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Volume 29 , Issue 3
Showing 1-7 articles out of 7 articles from the selected issue
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PAPERS
  • Tomoyasu Taguti
    Volume 29 (2008) Issue 3 Pages 203-214
    Released: May 01, 2008
    JOURNALS FREE ACCESS
    The sawari is an instrumental mechanism of biwa and shamisen. Its physical structure involves a solid surface of very small size that the vibrating string touches dynamically, creating a peculiar timbre in the produced sound. This paper proposes a model of the sawari mechanism, which is a unilateral constraint on the displacement of a string, that is, a mechanism that is essentially nonlinear and time-dependent because of contact/separation phenomenon. Here, the key point of the model is the repelling force caused by the lateral elastic deformation of the string. The study is focused on the dynamic effect under an idealized problem setting so that the string vibrates at no loss of mechanical energy without any interaction with other objects such as a resonator that terminates the string in the real instrument. A numerical method is given for the computation of this problem. The numerical results show a gradual build-up of high-frequency oscillations that eventually prevail over the entire string motion. The short-term spectrum changes in a continuous way with time, maintaining a nearly harmonic structure on the fundamental frequency of the associated sawari-free problem.
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  • Hideo Suzuki, Yun-Fan Hwang
    Volume 29 (2008) Issue 3 Pages 215-220
    Released: May 01, 2008
    JOURNALS FREE ACCESS
    Some drums have, typically, a hollow trunk (or a barrel) with a circular membrane at each of the two ends. In this type of drum structure, the two membranes interact with each other through the air between them inside the body. Even if the two membranes have an identical fundamental resonance frequency, the interaction results in two resonance frequencies. At the lower resonance, the two membranes vibrate in phase. Since the membranes must move the internal air, the frequency at the lower resonance is lower than that of the original resonance (without air loading). At the higher resonance, they vibrate out-of-phase, causing compression or expansion of the internal air simultaneously. The frequency at this resonance is higher than that of the original resonance since, in this case, the air works as a spring. In this paper, resonance frequencies and mode shapes of the coupled membranes are investigated using an analytical model. The membranes are assumed to be ideal (i.e., no bending stiffness) and the body is assumed to be ideally rigid. Since it is a common practice that the two membranes are slightly (intentionally) miss-tuned, the main interest of this paper is to simulate the effect of this miss-tuning on the resulting resonance frequencies and mode shapes. Numerical results for the case of a 48 cm diameter and 50 cm length Japanese drum are presented.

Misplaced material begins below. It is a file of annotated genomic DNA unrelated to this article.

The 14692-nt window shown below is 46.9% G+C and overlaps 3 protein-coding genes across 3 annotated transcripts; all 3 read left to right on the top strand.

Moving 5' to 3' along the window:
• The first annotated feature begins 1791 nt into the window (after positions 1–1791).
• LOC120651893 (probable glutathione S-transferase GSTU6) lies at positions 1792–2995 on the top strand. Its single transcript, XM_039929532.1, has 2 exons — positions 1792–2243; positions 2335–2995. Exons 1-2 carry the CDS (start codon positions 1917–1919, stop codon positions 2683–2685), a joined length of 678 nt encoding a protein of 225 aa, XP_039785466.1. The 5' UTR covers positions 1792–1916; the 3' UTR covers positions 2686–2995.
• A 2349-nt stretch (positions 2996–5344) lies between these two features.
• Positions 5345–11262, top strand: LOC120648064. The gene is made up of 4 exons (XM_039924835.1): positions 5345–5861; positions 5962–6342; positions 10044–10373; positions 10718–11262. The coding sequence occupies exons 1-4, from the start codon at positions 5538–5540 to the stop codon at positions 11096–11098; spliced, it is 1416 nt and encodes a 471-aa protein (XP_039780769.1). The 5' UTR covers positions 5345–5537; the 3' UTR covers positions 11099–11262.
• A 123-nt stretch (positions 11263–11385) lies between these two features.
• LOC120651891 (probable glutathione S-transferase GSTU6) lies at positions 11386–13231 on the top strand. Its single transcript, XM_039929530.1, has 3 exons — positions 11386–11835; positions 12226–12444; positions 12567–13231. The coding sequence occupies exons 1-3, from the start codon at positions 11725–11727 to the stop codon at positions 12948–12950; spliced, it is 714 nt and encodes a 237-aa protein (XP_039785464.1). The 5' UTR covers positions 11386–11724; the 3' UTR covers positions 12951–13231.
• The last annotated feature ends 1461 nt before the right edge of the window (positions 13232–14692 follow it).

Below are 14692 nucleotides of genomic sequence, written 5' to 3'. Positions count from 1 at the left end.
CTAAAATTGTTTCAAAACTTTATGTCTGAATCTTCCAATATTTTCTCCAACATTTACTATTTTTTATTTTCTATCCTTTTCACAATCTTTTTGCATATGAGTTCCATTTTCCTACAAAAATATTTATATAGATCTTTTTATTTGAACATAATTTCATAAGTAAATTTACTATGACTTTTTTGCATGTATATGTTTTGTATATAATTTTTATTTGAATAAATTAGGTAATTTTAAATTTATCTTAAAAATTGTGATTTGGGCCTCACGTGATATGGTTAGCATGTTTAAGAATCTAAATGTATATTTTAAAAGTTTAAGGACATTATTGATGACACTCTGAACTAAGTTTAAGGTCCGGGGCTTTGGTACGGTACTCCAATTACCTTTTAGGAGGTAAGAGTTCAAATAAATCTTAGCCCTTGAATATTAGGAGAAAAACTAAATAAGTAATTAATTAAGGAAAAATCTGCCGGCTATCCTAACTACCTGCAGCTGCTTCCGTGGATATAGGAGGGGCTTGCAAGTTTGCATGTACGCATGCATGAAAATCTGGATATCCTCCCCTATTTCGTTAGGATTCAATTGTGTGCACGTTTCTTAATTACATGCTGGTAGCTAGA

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TECHNICAL REPORT
  • Sung-Hwan Shin
    Volume 29 (2008) Issue 3 Pages 221-228
    Released: May 01, 2008
    JOURNALS FREE ACCESS
    Sound quality (SQ) is a perceptual or subjective reaction to a sound and its concept becomes one of the important factors that improve the competitive power of a product. Through the various studies related to SQ by psycho-acoustic researchers, models for objective measures that substitute subjective evaluation, called SQ metrics, have been proposed which consider human auditory characteristics. Representative SQ metrics are loudness, sharpness, roughness, and fluctuation strength. For other SQ metrics except loudness, however, the calculation algorithms have not been standardized yet. The purpose of this study is to investigate whether there is difference among the commercial software for the calculation of SQ metrics and if any, how much difference exists among them. For this, three kinds of popular commercial software and one self-coded program were chosen and by applying them to some sample sounds, four representative SQ metrics were calculated and compared. As a result, it was confirmed that there are considerable differences among the calculated results of SQ metrics including loudness. This means that it is necessary to standardize SQ metrics as soon as possible before everything else and in addition, to mention used SQ software when an index that can predict SQ is developed or SQ database for any kind of product is created.
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